Web Audio API: where to start ?

Here’s a list of links that helped me grasp the Web Audio API. Have fun!

start here:
simple tutorial about playing sounds, using filters, changing parameters, loading samples into buffers: http://www.html5rocks.com/en/tutorials/webaudio/intro/

dealing with the bad clock of javascript (and making full use of the accurate API one): http://www.html5rocks.com/en/tutorials/audio/scheduling/

the web audio api specification should be your main reference document: http://www.w3.org/TR/webaudio/
note that some of the names are different for Safari and Chrome.
there is a fix called monkey patch for dealing with these differences.

writing your own scriptProcessorNode (web audio uGen):
when using these self written nodes in a graph of other nodes you may find out that they have some limitations compared to normal nodes (in terms of garbage collection). Here an explanation of working around these: http://sriku.org/blog/2013/01/30/taming-the-scriptprocessornode/#vanishing-script-node

dat.GUI can be a nice start to make a quick GUI, don’t forget that making your own is not that hard with HTML5 and jQuery.

video of Chris Rogers, showing off some the api using some nice demo’s and talking about the history.

Read the small book by Crockford, “JavaScript: the good parts”. This is not strictly a JavaScript tutorial, it is more like a very precise description of how to code properly in the language. Other tutorials might be easier, but this will bring a deeper understanding of how to make coding pleasant.

Finally (this may be very obvious) but don’t forget that you can test JavaScript snippets & commands in the error console of Safari [alt+apple+c] & [alt+apple+j] in Chrome.

my own stuff:
maze ensemble web app
maze ensemble web app (earlier version)
feedback delay test

Keep an eye on this website for future experiments !

Euclidian Rhythms in ChucK

After having a lot of fun with this flash app, I thought it would be interesting to also import this rhythmic algorithm in ChucK. The basic idea is that the algorithm divides the pulses over the beats as balanced as possible. Of course 4 pulses in 16 beats would result in something like:
Things become much more interesting when you take a number of pulses that doesn’t divide very well, like 6 pulses in 16 beats.
. x . . x . . x . x . . x . . x
Of course layering several of these patterns and using prime numbers for the number of beats can result in surprisingly complex patterns.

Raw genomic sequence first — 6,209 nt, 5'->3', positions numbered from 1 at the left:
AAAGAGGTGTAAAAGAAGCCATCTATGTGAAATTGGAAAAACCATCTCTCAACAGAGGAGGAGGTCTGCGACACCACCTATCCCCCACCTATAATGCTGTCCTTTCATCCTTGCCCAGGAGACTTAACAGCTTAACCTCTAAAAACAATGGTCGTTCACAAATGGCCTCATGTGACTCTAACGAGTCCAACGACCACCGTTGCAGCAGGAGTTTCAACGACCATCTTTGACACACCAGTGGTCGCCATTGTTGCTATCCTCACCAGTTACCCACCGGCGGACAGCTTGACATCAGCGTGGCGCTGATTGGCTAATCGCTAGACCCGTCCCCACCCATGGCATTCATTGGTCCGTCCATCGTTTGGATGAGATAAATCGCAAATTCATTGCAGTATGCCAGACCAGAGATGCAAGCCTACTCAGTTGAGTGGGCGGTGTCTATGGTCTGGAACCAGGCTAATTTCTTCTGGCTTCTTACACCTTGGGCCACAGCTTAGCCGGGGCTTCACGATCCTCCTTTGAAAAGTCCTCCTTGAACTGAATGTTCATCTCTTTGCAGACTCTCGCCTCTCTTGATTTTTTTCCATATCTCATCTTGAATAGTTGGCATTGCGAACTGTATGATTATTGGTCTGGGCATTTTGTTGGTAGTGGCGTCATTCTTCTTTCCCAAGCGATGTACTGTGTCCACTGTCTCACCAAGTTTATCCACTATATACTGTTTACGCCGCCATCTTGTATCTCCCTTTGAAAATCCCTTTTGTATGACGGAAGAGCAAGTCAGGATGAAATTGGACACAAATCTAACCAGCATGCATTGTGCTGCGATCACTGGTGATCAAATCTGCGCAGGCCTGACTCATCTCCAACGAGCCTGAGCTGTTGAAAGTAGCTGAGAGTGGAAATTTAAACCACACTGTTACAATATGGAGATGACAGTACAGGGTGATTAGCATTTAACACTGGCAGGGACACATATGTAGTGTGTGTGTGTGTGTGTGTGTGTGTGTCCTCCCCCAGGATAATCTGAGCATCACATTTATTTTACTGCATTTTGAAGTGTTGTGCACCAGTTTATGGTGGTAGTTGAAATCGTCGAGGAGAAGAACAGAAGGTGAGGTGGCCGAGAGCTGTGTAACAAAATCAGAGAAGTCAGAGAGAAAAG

I based my code on the examples in this article.

By the way, there also exist examples in Max/MSP and PD

class Euclid {
    int bitmap[];
    int remainder[];
    int count[];
    fun  void buildString (int level) {
        if (level == -1) {
        } else if (level == -2) {
        } else {
            for (0 => int i; i < count[level]; i++) {
                buildString (level-1);
            if (remainder[level] != 0) {
                buildString (level-2);
    fun void computeBitmap(int numSlots, int numPulses) {
        numSlots - numPulses => int divisor;
        null @=> remainder;
        null @=> count;
        null @=> bitmap;
        int a[100] @=> remainder;
        int b[100] @=> count;
        int c[0] @=> bitmap;
        numPulses => remainder[0];
        0 => int level;
        do {
            divisor / remainder[level] => count[level];
            divisor % remainder[level] => remainder[level + 1];
            remainder[level] => divisor;
        } while (remainder[level] > 1);
        divisor => count[level];
        buildString (level);    
    fun int [] compute(int slots,int pulse) {
        return bitmap;
    fun int [] append (int input[],int value) {
        input.size() => int size;
        size + 1 => input.size;
        value => input[size];
        return input;
    fun void [] print () {
        chout <= "Euclid pattern =" <= IO.newline();
        for (int i;i<bitmap.size();chout <= bitmap[i++] <= " ") {
            // nothing
        chout <= IO.newline();

class TestEuclid { // this is a little testclass...
    Euclid myPattern;
    chout <= myPattern.toString() <= IO.newline();
    float freq;
    fun void init(int numSlots,int pulses,float _freq) {
        _freq => freq;
        myPattern.compute(numSlots,pulses); // make a pattern with 15 slots of which 4 are turned on.
        spork ~ schedule();
    fun void ping(float gain,dur dura) { // a simple pulse
        SinOsc c => Envelope e => Pan2 p => dac;
        Math.random2f(-1,1) => p.pan;
        .12 => e.gain;
        freq => c.freq;
        gain => c.gain;
        dura * 2 => e.duration => now;
    fun void schedule() { // sequencer
        0 => int i;
        while(1) {
            spork ~ ping(myPattern.bitmap[i++],.1::second);
            i % myPattern.bitmap.cap() => i;
            .12::second => now;

TestEuclid test[10];

test.cap() => int i;
while(i--) { // 10 test patterns with random amount of slots and pulses, random harmonic of 55 hz.
    // note: handpicking the values can give even nicer results

hour => now;

Web Audio API experiment

I added a little experiment with the Web Audio API to this website. It sends a sinewave through 5 feedback delays. The read position in the delay lines is changed over time and a small interface allows you to influence how fast and where to.

find it here

For those interested the source is available at Github: